Gerard Baker, the United States Editor of the (London) Times, has been gamely sticking up for the Republicans during this election. Even among the employees of that relatively conservative paper I imagine he feels like a bit of a beleaguered minority, so it’s perhaps not surprising that the tone of his articles has started to get a bit hysterical and defensive.
Still, this bit from an article about Sarah Palin really annoyed me:
As for the anti-intellectualism she seems to represent, this is a favourite old saw not only of the Left but also of the whole Establishment crowd. There’s an unshakeable view among the coastal elites that real wisdom is acquired only by circulating between the ivy-encrusted walls of scholarship and the Manhattan and Hollywood cocktail set.
But there’s real wisdom among those derided Americans who have never even ventured to the coasts, but whose steady consistent voice and values have been truly responsible for America’s many successes.
Now, I’m quite sure that there is genuine snobbery aimed at rural America by people from ‘the Establishment crowd’, and that the hostility towards Palin is partially fuelled by that snobbery. And I’m sure there’s real wisdom among landlocked Americans, and I even think it’s important that any culture has a strand of conservatism: stability and continuity are real and important political virtues.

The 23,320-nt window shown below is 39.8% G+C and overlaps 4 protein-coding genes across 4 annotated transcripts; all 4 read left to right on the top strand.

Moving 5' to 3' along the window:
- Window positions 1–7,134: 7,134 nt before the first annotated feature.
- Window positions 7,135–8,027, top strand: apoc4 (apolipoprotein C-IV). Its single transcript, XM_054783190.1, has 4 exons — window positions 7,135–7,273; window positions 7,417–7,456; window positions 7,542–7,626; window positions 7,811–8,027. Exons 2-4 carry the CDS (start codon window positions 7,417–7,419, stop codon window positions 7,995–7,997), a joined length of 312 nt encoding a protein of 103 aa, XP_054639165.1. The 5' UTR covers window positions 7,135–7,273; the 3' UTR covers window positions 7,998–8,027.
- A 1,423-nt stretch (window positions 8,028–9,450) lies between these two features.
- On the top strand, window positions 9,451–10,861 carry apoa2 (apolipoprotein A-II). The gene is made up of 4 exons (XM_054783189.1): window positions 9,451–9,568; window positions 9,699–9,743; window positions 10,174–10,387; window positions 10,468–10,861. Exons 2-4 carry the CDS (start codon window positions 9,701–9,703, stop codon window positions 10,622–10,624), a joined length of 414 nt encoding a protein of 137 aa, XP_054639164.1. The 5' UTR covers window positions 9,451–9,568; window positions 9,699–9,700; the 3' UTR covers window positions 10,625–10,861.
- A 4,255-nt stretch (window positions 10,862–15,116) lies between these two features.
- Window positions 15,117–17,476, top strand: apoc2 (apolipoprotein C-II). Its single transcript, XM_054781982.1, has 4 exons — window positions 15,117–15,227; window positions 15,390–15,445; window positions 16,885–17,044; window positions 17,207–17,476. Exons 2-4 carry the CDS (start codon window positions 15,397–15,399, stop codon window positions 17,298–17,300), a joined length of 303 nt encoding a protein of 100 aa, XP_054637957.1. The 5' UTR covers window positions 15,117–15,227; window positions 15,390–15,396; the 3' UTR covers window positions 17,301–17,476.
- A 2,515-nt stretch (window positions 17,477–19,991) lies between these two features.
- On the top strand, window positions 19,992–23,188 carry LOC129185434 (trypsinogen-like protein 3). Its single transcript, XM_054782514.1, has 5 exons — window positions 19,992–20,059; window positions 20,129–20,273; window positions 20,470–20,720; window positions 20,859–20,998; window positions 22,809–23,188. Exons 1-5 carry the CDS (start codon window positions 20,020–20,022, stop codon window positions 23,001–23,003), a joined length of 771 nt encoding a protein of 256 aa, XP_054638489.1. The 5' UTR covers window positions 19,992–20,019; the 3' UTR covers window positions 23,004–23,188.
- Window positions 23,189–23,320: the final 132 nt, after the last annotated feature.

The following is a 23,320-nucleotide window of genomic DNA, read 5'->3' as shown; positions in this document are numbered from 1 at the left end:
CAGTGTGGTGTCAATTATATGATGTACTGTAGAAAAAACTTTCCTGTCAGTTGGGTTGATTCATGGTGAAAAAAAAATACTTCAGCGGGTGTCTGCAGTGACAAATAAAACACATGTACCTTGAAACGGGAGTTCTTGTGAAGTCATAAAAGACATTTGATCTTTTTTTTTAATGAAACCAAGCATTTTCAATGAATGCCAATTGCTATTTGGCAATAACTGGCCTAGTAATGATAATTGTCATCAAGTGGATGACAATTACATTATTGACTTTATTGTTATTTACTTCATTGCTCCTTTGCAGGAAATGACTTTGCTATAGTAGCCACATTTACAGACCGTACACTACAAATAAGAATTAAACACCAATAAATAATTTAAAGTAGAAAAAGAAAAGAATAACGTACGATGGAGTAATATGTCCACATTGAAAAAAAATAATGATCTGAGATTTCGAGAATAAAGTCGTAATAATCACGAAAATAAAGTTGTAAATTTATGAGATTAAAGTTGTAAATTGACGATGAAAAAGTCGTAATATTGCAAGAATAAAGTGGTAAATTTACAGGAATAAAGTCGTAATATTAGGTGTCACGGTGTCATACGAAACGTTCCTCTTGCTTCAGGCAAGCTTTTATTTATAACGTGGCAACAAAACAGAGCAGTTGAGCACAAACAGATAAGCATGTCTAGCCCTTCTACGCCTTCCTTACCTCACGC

But the real story is not that stereotypes about small-town America have undermined Sarah Palin; it’s that Sarah Palin has done great damage to the image of small-town America. Of course there should be many routes to political power; it shouldn’t be necessary to go to an Ivy League university — or any university at all — to qualify for high office.
But however you get there, once you’re running: you have to be able to talk coherently about politics. This is not an unreasonable demand. Palin’s Couric interview was genuine car-crash TV, and although her performances are getting less panicky, she still answers questions with a freeform stream of low-content babble.
She doesn’t have to be an expert on every subject, or speak in elegant, delicately wrought paragraphs. In fact, given her populist image, that would be a mistake. But she’s not even very good at being a populist. She’s no Ronald Reagan. She’s not even a Mike Huckabee. All those folksy colloquialisms are a good start, but she needs to develop a line in snappy, memorable bullshit for all the bits in between.
Thankfully, it looks like the Democrats are going to win this one, so I’ll soon be able to return to that happy state I was in before, when the only Palin I ever had to think about was the ex-Python, and Gerard Baker can be left to cry into his beer and nourish that sense of victimhood on behalf of the poor oppressed people of the Real America™.